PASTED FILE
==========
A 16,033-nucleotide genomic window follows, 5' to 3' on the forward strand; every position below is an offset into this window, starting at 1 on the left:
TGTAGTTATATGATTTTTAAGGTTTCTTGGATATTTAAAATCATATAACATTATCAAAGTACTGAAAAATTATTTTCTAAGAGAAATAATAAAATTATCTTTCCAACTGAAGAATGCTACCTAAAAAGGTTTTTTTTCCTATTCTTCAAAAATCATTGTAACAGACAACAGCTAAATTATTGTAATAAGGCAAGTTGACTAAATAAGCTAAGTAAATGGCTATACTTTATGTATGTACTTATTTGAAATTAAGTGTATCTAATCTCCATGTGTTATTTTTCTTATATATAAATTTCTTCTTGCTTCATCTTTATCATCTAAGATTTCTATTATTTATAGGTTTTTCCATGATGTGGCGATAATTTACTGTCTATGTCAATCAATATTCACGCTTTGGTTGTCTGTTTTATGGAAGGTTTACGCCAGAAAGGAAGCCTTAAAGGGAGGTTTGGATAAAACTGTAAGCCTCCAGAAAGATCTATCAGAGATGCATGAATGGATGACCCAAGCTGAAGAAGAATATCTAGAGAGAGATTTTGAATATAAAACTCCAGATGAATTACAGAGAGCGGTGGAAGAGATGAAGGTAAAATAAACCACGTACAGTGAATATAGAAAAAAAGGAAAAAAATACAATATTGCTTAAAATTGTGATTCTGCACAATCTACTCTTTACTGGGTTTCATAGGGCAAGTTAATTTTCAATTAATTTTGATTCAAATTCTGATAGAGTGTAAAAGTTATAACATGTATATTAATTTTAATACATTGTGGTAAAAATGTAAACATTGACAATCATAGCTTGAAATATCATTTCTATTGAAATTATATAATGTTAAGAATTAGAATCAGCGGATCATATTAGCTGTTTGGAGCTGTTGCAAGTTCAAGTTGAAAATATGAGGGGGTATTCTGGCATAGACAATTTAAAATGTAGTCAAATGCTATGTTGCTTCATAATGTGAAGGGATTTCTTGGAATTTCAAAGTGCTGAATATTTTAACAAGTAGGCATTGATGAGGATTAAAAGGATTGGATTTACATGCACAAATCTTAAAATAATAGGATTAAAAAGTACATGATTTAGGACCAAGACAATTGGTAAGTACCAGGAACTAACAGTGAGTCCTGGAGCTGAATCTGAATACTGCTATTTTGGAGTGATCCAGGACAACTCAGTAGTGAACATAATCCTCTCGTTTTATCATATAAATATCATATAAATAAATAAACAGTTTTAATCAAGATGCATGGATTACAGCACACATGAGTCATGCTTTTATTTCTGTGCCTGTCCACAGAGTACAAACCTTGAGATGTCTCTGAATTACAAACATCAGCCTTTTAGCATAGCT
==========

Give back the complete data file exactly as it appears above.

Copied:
A 16,033-nucleotide genomic window follows, 5' to 3' on the forward strand; every position below is an offset into this window, starting at 1 on the left:
TGTAGTTATATGATTTTTAAGGTTTCTTGGATATTTAAAATCATATAACATTATCAAAGTACTGAAAAATTATTTTCTAAGAGAAATAATAAAATTATCTTTCCAACTGAAGAATGCTACCTAAAAAGGTTTTTTTTCCTATTCTTCAAAAATCATTGTAACAGACAACAGCTAAATTATTGTAATAAGGCAAGTTGACTAAATAAGCTAAGTAAATGGCTATACTTTATGTATGTACTTATTTGAAATTAAGTGTATCTAATCTCCATGTGTTATTTTTCTTATATATAAATTTCTTCTTGCTTCATCTTTATCATCTAAGATTTCTATTATTTATAGGTTTTTCCATGATGTGGCGATAATTTACTGTCTATGTCAATCAATATTCACGCTTTGGTTGTCTGTTTTATGGAAGGTTTACGCCAGAAAGGAAGCCTTAAAGGGAGGTTTGGATAAAACTGTAAGCCTCCAGAAAGATCTATCAGAGATGCATGAATGGATGACCCAAGCTGAAGAAGAATATCTAGAGAGAGATTTTGAATATAAAACTCCAGATGAATTACAGAGAGCGGTGGAAGAGATGAAGGTAAAATAAACCACGTACAGTGAATATAGAAAAAAAGGAAAAAAATACAATATTGCTTAAAATTGTGATTCTGCACAATCTACTCTTTACTGGGTTTCATAGGGCAAGTTAATTTTCAATTAATTTTGATTCAAATTCTGATAGAGTGTAAAAGTTATAACATGTATATTAATTTTAATACATTGTGGTAAAAATGTAAACATTGACAATCATAGCTTGAAATATCATTTCTATTGAAATTATATAATGTTAAGAATTAGAATCAGCGGATCATATTAGCTGTTTGGAGCTGTTGCAAGTTCAAGTTGAAAATATGAGGGGGTATTCTGGCATAGACAATTTAAAATGTAGTCAAATGCTATGTTGCTTCATAATGTGAAGGGATTTCTTGGAATTTCAAAGTGCTGAATATTTTAACAAGTAGGCATTGATGAGGATTAAAAGGATTGGATTTACATGCACAAATCTTAAAATAATAGGATTAAAAAGTACATGATTTAGGACCAAGACAATTGGTAAGTACCAGGAACTAACAGTGAGTCCTGGAGCTGAATCTGAATACTGCTATTTTGGAGTGATCCAGGACAACTCAGTAGTGAACATAATCCTCTCGTTTTATCATATAAATATCATATAAATAAATAAACAGTTTTAATCAAGATGCATGGATTACAGCACACATGAGTCATGCTTTTATTTCTGTGCCTGTCCACAGAGTACAAACCTTGAGATGTCTCTGAATTACAAACATCAGCCTTTTAGCATAGCT